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Getting Around Mac OS XTips for navigation and basic operations in the new OS
OS X's navigation differs in several ways from that of OS 9. Most of the differences are in the area of keyboard shortcuts?closing all windows, hiding applications, etc. And there are also differences in basic system operations, such as force quitting applications. The differences are mainly cosmetic ones, but, in some cases, you get added functionality as well.
Basic operations and networking
One of the most exciting features of OS X in terms of operations is the ability to force quit applications without bringing down your whole system. In other words, you can quit an application that freezes up and then get back to work without further interruption. Frequently in OS 9, a force quit would either take down your system on the spot or destabilize your system to the point that it would crash within a few minutes of a force quit.
To force quit an application, hold down Command-Option-Escape. This will call up a dialog box that allows you actually to select which application or applications (by name) you'd like to quit. When you're done selecting the applications, click the close button in the upper left of the force quit dialog (or hit Esc or Command-W).
This can also be done to applications running in the Classic environment. However, keep in mind that Classic is OS 9, and force quitting a Classic application is likely to bring down the Classic environment. In this case, OS X will keep chugging along as if nothing had happened, and you can just go back into your System Preferences and relaunch the Classic environment.
Speaking of System Preferences, in case you didn't know it, this is the replacement for the Mac OS Control Panels folder. It actually resembles the ancient Control Panel from System 6 more than the later Control Panels folder in that all of your settings are accessed from a single pane. One of the big differences with the new way of doing things is that you will no longer find settings for your individual devices in this area. Instead, manufacturers who produce drivers for Mac OS X (such as Wacom) are now including utilities for adjusting driver settings. So, instead of accessing a device's settings through a Control Panel, you now access them through stand-alone applications.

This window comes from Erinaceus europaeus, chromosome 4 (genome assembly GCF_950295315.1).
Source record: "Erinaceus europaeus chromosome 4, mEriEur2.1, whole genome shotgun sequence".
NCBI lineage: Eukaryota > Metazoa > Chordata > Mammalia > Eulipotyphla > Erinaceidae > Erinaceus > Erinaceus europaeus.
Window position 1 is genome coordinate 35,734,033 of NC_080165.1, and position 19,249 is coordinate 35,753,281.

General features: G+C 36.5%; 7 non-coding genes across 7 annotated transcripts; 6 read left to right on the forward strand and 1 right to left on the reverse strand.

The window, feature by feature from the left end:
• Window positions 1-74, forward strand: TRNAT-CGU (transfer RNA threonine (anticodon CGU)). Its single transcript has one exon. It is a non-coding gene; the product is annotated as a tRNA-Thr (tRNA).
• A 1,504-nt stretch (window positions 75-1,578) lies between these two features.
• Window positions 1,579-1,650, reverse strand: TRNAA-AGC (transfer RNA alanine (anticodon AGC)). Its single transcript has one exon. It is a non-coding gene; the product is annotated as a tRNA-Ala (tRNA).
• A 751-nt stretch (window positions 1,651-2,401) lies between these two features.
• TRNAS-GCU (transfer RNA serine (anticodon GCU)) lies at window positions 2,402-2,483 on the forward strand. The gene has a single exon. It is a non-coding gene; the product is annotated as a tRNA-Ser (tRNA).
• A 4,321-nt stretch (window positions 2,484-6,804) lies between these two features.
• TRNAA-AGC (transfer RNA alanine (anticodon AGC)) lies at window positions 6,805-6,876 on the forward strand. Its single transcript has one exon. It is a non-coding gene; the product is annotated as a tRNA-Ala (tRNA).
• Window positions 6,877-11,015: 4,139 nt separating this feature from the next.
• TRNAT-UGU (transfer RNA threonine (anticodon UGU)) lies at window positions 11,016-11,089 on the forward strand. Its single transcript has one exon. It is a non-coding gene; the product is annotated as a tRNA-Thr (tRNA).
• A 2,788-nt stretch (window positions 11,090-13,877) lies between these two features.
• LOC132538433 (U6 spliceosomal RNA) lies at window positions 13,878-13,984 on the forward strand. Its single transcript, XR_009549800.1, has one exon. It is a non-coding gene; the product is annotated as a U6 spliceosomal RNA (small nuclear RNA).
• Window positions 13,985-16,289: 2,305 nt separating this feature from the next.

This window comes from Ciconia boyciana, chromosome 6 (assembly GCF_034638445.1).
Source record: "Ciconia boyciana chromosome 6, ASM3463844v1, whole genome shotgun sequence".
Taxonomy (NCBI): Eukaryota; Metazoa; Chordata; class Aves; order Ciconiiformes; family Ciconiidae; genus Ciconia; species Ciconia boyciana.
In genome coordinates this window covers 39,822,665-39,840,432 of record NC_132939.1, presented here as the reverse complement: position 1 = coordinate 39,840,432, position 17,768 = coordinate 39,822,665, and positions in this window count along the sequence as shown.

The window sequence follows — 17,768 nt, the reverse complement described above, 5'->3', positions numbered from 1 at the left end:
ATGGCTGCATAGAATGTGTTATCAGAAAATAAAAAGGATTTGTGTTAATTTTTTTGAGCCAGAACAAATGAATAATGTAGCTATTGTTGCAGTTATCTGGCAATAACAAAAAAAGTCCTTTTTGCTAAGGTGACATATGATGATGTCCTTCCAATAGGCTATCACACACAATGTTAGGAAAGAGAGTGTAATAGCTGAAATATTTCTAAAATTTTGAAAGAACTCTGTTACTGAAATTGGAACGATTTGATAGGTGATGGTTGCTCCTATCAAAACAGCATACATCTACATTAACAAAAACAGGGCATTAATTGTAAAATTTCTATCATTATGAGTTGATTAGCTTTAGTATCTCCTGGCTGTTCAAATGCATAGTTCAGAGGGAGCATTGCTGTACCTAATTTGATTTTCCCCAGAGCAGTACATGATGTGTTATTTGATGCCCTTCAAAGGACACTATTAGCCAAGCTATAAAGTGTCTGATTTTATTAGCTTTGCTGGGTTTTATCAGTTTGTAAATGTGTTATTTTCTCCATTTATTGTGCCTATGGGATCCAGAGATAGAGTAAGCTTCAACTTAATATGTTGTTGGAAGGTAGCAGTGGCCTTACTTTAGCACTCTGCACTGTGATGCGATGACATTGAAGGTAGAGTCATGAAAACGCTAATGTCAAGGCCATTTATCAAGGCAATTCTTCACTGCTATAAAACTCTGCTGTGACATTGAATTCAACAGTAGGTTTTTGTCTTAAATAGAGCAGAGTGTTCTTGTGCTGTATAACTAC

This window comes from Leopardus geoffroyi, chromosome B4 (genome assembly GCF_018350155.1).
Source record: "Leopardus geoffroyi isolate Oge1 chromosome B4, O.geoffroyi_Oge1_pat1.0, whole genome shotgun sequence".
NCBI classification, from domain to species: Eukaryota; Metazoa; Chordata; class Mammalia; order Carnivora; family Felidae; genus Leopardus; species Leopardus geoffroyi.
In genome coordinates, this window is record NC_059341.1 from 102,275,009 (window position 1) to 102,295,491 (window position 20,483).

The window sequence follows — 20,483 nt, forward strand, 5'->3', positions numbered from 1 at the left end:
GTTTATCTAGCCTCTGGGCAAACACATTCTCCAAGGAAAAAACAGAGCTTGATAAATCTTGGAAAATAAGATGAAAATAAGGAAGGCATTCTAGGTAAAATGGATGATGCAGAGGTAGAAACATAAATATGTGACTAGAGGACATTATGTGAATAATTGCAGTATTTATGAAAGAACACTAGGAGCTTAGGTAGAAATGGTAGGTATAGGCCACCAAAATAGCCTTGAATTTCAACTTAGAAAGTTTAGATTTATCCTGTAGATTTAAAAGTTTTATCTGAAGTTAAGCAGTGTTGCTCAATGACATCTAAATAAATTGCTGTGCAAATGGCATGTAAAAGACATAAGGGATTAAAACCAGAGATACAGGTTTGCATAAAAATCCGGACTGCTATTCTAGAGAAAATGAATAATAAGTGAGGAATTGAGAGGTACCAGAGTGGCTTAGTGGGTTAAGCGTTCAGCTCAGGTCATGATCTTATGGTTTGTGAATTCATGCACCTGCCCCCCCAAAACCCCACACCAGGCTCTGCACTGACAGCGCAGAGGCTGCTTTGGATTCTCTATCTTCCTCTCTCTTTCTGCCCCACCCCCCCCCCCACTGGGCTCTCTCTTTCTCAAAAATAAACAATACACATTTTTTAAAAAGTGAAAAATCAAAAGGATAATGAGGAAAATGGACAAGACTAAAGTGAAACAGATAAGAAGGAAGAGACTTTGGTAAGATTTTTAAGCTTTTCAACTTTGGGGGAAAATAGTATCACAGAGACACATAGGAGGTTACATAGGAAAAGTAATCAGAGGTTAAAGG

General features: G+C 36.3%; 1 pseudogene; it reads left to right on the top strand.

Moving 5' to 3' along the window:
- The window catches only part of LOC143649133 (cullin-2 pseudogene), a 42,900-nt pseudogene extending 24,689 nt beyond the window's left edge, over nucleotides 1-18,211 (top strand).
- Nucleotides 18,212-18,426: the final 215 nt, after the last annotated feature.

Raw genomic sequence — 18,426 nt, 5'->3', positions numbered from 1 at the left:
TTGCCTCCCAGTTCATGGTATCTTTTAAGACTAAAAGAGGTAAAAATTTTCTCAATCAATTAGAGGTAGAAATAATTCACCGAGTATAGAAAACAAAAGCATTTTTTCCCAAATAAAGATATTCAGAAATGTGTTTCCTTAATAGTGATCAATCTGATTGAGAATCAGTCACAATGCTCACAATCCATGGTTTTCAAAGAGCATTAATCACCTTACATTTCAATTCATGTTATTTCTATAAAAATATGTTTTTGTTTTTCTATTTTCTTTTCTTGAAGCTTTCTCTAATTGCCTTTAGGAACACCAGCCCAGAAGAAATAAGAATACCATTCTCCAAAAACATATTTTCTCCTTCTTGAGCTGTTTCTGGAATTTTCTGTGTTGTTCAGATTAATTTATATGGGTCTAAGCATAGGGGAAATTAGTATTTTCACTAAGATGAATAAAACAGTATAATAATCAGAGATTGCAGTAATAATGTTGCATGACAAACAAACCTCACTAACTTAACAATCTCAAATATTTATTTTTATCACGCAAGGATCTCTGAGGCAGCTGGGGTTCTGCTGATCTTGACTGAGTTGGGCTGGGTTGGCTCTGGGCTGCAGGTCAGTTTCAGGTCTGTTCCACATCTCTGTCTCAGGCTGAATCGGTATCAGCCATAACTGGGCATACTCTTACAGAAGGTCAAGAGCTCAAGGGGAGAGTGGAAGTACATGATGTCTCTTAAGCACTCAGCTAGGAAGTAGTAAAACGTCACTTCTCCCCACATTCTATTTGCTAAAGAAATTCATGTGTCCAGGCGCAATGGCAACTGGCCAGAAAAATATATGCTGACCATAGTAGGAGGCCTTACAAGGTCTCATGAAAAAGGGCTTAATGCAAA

Another big operational difference in OS X is in networking. Actually, the big, big difference is that OS X handles networking a lot better than OS 9. The small difference is in how you access network volumes. In OS X, there's no such thing as the Chooser. Instead, in the Finder, you'll see a menu called "Go." At the very bottom of this menu is an item labeled "Connect to Server." (You can also use the Command-K shortcut.) This shows you all of the local servers and also lets you type in an IP address for remote servers. It actually took me quite a while to find this feature. In fact, for a full day I couldn't figure out what happened to the Chooser. But this new method is actually easier.
Also on the topic of networking is selecting a printer to print to. Once again, there's no Chooser. Instead, there's an application in your Utilities folder (Macintosh HD/Applications/Utilities) called Print Center. This lets you set up all of the printers on your network, after which you won't have to worry about it again.
My last tip about networking involved Internet access. In OS X, there's a PPPoE client built in, so you can access any service that uses PPPoE, even if the service (such as Pac Bell) claims not to support OS X. In your Applications folder, you'll find a little application called "Internet Connect." Launch this, enter your account information and then select the Option that let's you connect automatically anytime you use a TCP/IP application. Voila! No more annoying PPPoE client software cluttering up your life.
Navigation and shortcuts
I'm not going to go into detail on every new keyboard shortcut in OS X. Instead, here's an abbreviated list of things new and improved in OS X to help you get around.
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